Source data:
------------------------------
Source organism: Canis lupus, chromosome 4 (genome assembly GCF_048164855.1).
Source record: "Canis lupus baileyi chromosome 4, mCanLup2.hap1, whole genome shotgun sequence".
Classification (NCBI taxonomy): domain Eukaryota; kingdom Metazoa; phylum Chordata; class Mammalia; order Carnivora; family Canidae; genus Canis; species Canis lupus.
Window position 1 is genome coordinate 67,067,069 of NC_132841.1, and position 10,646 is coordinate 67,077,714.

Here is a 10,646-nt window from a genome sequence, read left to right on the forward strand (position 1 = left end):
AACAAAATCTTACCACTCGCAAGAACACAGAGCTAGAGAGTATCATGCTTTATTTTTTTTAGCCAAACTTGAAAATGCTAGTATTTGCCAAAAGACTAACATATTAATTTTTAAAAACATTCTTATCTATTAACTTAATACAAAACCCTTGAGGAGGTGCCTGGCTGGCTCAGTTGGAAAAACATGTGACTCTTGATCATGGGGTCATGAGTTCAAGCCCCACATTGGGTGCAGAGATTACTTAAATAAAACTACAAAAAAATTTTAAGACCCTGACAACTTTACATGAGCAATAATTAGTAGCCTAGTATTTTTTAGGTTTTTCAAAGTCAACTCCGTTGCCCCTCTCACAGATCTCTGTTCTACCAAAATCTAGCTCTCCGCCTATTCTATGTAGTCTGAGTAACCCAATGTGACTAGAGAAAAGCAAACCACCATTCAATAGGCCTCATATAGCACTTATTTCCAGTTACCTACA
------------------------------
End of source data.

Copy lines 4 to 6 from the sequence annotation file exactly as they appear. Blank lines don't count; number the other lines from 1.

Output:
Window position 1 is genome coordinate 67,067,069 of NC_132841.1, and position 10,646 is coordinate 67,077,714.

Here is a 10,646-nt window from a genome sequence, read left to right on the forward strand (position 1 = left end):
AACAAAATCTTACCACTCGCAAGAACACAGAGCTAGAGAGTATCATGCTTTATTTTTTTTAGCCAAACTTGAAAATGCTAGTATTTGCCAAAAGACTAACATATTAATTTTTAAAAACATTCTTATCTATTAACTTAATACAAAACCCTTGAGGAGGTGCCTGGCTGGCTCAGTTGGAAAAACATGTGACTCTTGATCATGGGGTCATGAGTTCAAGCCCCACATTGGGTGCAGAGATTACTTAAATAAAACTACAAAAAAATTTTAAGACCCTGACAACTTTACATGAGCAATAATTAGTAGCCTAGTATTTTTTAGGTTTTTCAAAGTCAACTCCGTTGCCCCTCTCACAGATCTCTGTTCTACCAAAATCTAGCTCTCCGCCTATTCTATGTAGTCTGAGTAACCCAATGTGACTAGAGAAAAGCAAACCACCATTCAATAGGCCTCATATAGCACTTATTTCCAGTTACCTACA